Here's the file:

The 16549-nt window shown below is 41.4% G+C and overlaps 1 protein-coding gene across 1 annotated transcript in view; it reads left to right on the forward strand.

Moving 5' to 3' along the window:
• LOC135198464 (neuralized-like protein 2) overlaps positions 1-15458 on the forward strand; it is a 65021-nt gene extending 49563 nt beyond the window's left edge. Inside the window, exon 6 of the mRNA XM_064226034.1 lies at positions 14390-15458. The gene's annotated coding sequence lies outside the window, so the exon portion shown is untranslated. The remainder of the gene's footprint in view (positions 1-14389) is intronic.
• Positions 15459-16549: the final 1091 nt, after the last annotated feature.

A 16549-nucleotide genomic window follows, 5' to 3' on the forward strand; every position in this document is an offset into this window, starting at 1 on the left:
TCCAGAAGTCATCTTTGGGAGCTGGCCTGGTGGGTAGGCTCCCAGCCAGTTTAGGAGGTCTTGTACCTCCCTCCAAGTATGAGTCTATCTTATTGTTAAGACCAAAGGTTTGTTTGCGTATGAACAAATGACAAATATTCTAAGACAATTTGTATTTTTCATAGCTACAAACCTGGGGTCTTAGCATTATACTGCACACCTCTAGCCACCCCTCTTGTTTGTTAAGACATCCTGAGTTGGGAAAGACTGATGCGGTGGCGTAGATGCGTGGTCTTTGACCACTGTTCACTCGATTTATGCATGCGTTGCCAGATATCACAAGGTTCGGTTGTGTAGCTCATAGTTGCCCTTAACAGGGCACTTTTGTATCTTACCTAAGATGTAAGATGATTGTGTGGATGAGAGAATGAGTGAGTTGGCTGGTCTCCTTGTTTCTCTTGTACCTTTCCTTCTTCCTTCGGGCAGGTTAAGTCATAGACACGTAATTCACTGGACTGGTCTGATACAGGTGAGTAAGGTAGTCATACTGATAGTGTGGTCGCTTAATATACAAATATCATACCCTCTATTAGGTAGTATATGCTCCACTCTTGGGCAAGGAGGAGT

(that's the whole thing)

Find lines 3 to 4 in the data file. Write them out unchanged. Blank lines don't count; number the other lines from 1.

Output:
• LOC135198464 (neuralized-like protein 2) overlaps positions 1-15458 on the forward strand; it is a 65021-nt gene extending 49563 nt beyond the window's left edge. Inside the window, exon 6 of the mRNA XM_064226034.1 lies at positions 14390-15458. The gene's annotated coding sequence lies outside the window, so the exon portion shown is untranslated. The remainder of the gene's footprint in view (positions 1-14389) is intronic.
• Positions 15459-16549: the final 1091 nt, after the last annotated feature.